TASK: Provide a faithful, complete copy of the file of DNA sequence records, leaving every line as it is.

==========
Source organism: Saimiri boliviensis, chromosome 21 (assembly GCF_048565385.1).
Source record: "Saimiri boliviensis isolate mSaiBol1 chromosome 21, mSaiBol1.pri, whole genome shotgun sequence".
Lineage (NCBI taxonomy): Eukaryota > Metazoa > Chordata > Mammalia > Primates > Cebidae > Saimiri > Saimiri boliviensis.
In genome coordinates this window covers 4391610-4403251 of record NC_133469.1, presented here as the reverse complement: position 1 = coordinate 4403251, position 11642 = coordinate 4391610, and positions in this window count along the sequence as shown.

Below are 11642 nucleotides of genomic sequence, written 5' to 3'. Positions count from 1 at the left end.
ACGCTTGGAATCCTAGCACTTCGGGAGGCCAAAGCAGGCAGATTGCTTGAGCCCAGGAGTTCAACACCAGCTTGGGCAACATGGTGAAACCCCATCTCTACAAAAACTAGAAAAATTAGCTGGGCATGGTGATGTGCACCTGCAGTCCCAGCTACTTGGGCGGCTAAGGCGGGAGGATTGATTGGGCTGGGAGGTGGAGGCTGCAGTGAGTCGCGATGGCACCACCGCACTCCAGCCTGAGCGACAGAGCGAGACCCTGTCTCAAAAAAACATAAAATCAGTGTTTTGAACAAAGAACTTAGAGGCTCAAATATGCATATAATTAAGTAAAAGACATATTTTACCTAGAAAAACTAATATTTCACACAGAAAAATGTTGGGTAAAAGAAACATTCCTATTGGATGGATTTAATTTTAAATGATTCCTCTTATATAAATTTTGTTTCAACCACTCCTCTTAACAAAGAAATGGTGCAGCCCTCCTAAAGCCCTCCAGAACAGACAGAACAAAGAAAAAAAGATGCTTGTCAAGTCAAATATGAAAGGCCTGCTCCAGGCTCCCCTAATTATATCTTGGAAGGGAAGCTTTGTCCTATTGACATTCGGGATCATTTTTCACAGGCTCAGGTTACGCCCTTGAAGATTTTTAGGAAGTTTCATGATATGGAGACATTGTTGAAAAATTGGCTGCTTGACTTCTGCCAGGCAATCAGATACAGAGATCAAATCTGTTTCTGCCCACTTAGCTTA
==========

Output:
Source organism: Saimiri boliviensis, chromosome 21 (assembly GCF_048565385.1).
Source record: "Saimiri boliviensis isolate mSaiBol1 chromosome 21, mSaiBol1.pri, whole genome shotgun sequence".
Lineage (NCBI taxonomy): Eukaryota > Metazoa > Chordata > Mammalia > Primates > Cebidae > Saimiri > Saimiri boliviensis.
In genome coordinates this window covers 4391610-4403251 of record NC_133469.1, presented here as the reverse complement: position 1 = coordinate 4403251, position 11642 = coordinate 4391610, and positions in this window count along the sequence as shown.

Below are 11642 nucleotides of genomic sequence, written 5' to 3'. Positions count from 1 at the left end.
ACGCTTGGAATCCTAGCACTTCGGGAGGCCAAAGCAGGCAGATTGCTTGAGCCCAGGAGTTCAACACCAGCTTGGGCAACATGGTGAAACCCCATCTCTACAAAAACTAGAAAAATTAGCTGGGCATGGTGATGTGCACCTGCAGTCCCAGCTACTTGGGCGGCTAAGGCGGGAGGATTGATTGGGCTGGGAGGTGGAGGCTGCAGTGAGTCGCGATGGCACCACCGCACTCCAGCCTGAGCGACAGAGCGAGACCCTGTCTCAAAAAAACATAAAATCAGTGTTTTGAACAAAGAACTTAGAGGCTCAAATATGCATATAATTAAGTAAAAGACATATTTTACCTAGAAAAACTAATATTTCACACAGAAAAATGTTGGGTAAAAGAAACATTCCTATTGGATGGATTTAATTTTAAATGATTCCTCTTATATAAATTTTGTTTCAACCACTCCTCTTAACAAAGAAATGGTGCAGCCCTCCTAAAGCCCTCCAGAACAGACAGAACAAAGAAAAAAAGATGCTTGTCAAGTCAAATATGAAAGGCCTGCTCCAGGCTCCCCTAATTATATCTTGGAAGGGAAGCTTTGTCCTATTGACATTCGGGATCATTTTTCACAGGCTCAGGTTACGCCCTTGAAGATTTTTAGGAAGTTTCATGATATGGAGACATTGTTGAAAAATTGGCTGCTTGACTTCTGCCAGGCAATCAGATACAGAGATCAAATCTGTTTCTGCCCACTTAGCTTA